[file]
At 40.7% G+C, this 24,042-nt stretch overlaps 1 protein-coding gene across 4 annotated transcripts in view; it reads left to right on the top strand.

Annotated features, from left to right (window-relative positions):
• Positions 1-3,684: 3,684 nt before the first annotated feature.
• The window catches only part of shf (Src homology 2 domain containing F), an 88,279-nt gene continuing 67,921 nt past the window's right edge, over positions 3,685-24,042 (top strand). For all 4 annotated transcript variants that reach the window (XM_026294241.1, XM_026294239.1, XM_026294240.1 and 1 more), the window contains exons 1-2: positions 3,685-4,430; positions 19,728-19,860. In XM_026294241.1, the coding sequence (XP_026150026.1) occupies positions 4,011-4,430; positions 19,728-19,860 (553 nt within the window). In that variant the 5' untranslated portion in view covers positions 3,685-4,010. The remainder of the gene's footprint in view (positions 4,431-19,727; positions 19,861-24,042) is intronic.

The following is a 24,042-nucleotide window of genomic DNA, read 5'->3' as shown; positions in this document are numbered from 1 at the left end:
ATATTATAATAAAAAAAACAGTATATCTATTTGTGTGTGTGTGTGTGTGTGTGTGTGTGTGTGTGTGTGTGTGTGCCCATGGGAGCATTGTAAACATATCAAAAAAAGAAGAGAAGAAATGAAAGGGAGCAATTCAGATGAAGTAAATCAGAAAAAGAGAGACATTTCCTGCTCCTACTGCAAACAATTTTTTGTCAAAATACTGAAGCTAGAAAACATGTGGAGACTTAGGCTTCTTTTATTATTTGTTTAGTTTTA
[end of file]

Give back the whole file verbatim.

At 40.7% G+C, this 24,042-nt stretch overlaps 1 protein-coding gene across 4 annotated transcripts in view; it reads left to right on the top strand.

Annotated features, from left to right (window-relative positions):
• Positions 1-3,684: 3,684 nt before the first annotated feature.
• The window catches only part of shf (Src homology 2 domain containing F), an 88,279-nt gene continuing 67,921 nt past the window's right edge, over positions 3,685-24,042 (top strand). For all 4 annotated transcript variants that reach the window (XM_026294241.1, XM_026294239.1, XM_026294240.1 and 1 more), the window contains exons 1-2: positions 3,685-4,430; positions 19,728-19,860. In XM_026294241.1, the coding sequence (XP_026150026.1) occupies positions 4,011-4,430; positions 19,728-19,860 (553 nt within the window). In that variant the 5' untranslated portion in view covers positions 3,685-4,010. The remainder of the gene's footprint in view (positions 4,431-19,727; positions 19,861-24,042) is intronic.

The following is a 24,042-nucleotide window of genomic DNA, read 5'->3' as shown; positions in this document are numbered from 1 at the left end:
ATATTATAATAAAAAAAACAGTATATCTATTTGTGTGTGTGTGTGTGTGTGTGTGTGTGTGTGTGTGTGTGTGTGCCCATGGGAGCATTGTAAACATATCAAAAAAAGAAGAGAAGAAATGAAAGGGAGCAATTCAGATGAAGTAAATCAGAAAAAGAGAGACATTTCCTGCTCCTACTGCAAACAATTTTTTGTCAAAATACTGAAGCTAGAAAACATGTGGAGACTTAGGCTTCTTTTATTATTTGTTTAGTTTTA